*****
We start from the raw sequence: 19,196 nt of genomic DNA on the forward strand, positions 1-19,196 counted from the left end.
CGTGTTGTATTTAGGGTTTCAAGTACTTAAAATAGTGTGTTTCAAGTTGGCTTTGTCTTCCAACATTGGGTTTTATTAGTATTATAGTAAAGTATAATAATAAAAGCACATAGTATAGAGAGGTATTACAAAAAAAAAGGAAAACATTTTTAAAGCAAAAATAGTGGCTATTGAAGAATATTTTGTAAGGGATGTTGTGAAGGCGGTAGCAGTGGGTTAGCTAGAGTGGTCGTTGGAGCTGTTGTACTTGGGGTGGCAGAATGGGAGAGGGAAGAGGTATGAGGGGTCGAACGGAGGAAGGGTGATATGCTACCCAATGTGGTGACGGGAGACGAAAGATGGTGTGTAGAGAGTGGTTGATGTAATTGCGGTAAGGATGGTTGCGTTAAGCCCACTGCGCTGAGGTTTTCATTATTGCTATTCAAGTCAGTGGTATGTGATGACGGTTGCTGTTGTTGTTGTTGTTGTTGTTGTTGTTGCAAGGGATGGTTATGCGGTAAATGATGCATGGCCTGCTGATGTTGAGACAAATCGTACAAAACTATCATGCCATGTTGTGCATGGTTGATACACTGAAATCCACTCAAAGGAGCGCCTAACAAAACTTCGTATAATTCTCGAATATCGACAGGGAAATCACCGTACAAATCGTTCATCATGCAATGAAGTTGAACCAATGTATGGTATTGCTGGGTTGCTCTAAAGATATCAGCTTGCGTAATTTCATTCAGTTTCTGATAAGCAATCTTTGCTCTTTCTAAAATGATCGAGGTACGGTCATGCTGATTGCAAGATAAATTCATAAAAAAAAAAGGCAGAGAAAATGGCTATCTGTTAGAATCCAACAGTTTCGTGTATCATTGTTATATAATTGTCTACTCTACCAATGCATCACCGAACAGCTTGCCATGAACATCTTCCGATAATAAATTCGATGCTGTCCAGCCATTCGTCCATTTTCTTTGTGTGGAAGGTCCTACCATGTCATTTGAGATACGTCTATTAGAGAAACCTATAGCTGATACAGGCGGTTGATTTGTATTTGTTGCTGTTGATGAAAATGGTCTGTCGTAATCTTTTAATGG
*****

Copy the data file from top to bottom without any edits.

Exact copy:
We start from the raw sequence: 19,196 nt of genomic DNA on the forward strand, positions 1-19,196 counted from the left end.
CGTGTTGTATTTAGGGTTTCAAGTACTTAAAATAGTGTGTTTCAAGTTGGCTTTGTCTTCCAACATTGGGTTTTATTAGTATTATAGTAAAGTATAATAATAAAAGCACATAGTATAGAGAGGTATTACAAAAAAAAAGGAAAACATTTTTAAAGCAAAAATAGTGGCTATTGAAGAATATTTTGTAAGGGATGTTGTGAAGGCGGTAGCAGTGGGTTAGCTAGAGTGGTCGTTGGAGCTGTTGTACTTGGGGTGGCAGAATGGGAGAGGGAAGAGGTATGAGGGGTCGAACGGAGGAAGGGTGATATGCTACCCAATGTGGTGACGGGAGACGAAAGATGGTGTGTAGAGAGTGGTTGATGTAATTGCGGTAAGGATGGTTGCGTTAAGCCCACTGCGCTGAGGTTTTCATTATTGCTATTCAAGTCAGTGGTATGTGATGACGGTTGCTGTTGTTGTTGTTGTTGTTGTTGTTGTTGCAAGGGATGGTTATGCGGTAAATGATGCATGGCCTGCTGATGTTGAGACAAATCGTACAAAACTATCATGCCATGTTGTGCATGGTTGATACACTGAAATCCACTCAAAGGAGCGCCTAACAAAACTTCGTATAATTCTCGAATATCGACAGGGAAATCACCGTACAAATCGTTCATCATGCAATGAAGTTGAACCAATGTATGGTATTGCTGGGTTGCTCTAAAGATATCAGCTTGCGTAATTTCATTCAGTTTCTGATAAGCAATCTTTGCTCTTTCTAAAATGATCGAGGTACGGTCATGCTGATTGCAAGATAAATTCATAAAAAAAAAAGGCAGAGAAAATGGCTATCTGTTAGAATCCAACAGTTTCGTGTATCATTGTTATATAATTGTCTACTCTACCAATGCATCACCGAACAGCTTGCCATGAACATCTTCCGATAATAAATTCGATGCTGTCCAGCCATTCGTCCATTTTCTTTGTGTGGAAGGTCCTACCATGTCATTTGAGATACGTCTATTAGAGAAACCTATAGCTGATACAGGCGGTTGATTTGTATTTGTTGCTGTTGATGAAAATGGTCTGTCGTAATCTTTTAATGG